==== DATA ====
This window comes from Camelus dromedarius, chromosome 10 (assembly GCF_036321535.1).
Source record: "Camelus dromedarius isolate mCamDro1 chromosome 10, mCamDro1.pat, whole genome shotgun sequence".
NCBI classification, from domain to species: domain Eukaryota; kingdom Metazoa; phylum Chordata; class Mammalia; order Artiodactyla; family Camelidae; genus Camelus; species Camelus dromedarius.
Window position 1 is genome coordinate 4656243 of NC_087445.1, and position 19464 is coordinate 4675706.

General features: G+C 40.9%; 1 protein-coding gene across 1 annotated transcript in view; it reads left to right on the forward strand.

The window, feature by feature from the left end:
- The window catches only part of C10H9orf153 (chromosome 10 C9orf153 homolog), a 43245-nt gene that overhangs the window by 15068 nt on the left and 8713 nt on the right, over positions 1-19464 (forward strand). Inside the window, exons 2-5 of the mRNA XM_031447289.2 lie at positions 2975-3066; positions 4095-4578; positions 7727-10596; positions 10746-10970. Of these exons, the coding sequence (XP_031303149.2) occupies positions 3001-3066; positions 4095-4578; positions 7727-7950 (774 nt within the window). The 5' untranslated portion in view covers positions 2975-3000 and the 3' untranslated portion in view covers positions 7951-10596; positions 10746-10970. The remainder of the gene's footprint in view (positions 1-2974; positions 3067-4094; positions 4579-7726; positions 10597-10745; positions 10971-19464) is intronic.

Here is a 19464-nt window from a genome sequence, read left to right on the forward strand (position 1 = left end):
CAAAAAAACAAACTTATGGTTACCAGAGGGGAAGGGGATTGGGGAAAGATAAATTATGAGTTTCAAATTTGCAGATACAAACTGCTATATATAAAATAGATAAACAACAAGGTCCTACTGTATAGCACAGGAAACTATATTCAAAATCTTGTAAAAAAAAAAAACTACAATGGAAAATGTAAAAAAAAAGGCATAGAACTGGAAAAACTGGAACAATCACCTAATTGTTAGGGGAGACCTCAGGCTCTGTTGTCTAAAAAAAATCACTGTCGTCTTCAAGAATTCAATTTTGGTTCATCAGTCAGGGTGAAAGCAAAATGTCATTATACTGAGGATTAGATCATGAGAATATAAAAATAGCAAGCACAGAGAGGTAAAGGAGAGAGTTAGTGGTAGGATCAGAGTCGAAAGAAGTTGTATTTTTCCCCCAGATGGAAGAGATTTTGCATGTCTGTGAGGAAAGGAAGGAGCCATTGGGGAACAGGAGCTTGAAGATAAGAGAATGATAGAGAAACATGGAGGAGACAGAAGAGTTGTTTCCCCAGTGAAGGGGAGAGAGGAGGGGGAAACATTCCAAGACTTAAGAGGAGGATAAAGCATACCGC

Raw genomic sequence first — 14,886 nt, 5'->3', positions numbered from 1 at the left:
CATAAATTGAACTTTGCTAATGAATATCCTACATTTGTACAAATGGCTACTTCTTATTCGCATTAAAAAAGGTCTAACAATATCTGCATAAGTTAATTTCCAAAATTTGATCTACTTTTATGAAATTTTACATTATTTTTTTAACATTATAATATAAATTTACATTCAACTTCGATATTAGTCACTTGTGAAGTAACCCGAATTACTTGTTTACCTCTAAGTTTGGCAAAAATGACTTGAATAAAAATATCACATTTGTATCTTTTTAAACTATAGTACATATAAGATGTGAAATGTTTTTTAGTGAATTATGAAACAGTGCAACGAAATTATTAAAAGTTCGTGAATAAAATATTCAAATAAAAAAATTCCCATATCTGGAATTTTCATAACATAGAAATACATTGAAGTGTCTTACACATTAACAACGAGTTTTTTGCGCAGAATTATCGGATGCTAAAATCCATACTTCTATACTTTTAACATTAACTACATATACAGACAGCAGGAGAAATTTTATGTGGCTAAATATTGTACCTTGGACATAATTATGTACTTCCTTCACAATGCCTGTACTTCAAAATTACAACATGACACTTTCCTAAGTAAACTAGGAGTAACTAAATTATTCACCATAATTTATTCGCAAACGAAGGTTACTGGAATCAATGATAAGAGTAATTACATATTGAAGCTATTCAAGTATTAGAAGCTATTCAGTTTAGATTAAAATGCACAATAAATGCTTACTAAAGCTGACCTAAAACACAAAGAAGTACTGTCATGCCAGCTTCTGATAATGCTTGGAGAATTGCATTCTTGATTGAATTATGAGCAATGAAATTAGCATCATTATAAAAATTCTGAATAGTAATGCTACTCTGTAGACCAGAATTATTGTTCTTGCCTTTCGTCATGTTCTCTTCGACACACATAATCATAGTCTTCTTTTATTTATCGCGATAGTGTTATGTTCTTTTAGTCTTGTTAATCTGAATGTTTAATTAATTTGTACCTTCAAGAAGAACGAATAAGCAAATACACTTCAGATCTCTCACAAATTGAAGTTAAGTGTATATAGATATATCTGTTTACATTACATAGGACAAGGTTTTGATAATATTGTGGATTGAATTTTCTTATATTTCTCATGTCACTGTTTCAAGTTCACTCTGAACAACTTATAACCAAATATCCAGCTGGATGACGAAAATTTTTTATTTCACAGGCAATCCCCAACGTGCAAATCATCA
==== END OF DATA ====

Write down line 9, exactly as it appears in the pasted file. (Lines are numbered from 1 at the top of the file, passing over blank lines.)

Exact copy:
CAAAAAAACAAACTTATGGTTACCAGAGGGGAAGGGGATTGGGGAAAGATAAATTATGAGTTTCAAATTTGCAGATACAAACTGCTATATATAAAATAGATAAACAACAAGGTCCTACTGTATAGCACAGGAAACTATATTCAAAATCTTGTAAAAAAAAAAAACTACAATGGAAAATGTAAAAAAAAAGGCATAGAACTGGAAAAACTGGAACAATCACCTAATTGTTAGGGGAGACCTCAGGCTCTGTTGTCTAAAAAAAATCACTGTCGTCTTCAAGAATTCAATTTTGGTTCATCAGTCAGGGTGAAAGCAAAATGTCATTATACTGAGGATTAGATCATGAGAATATAAAAATAGCAAGCACAGAGAGGTAAAGGAGAGAGTTAGTGGTAGGATCAGAGTCGAAAGAAGTTGTATTTTTCCCCCAGATGGAAGAGATTTTGCATGTCTGTGAGGAAAGGAAGGAGCCATTGGGGAACAGGAGCTTGAAGATAAGAGAATGATAGAGAAACATGGAGGAGACAGAAGAGTTGTTTCCCCAGTGAAGGGGAGAGAGGAGGGGGAAACATTCCAAGACTTAAGAGGAGGATAAAGCATACCGC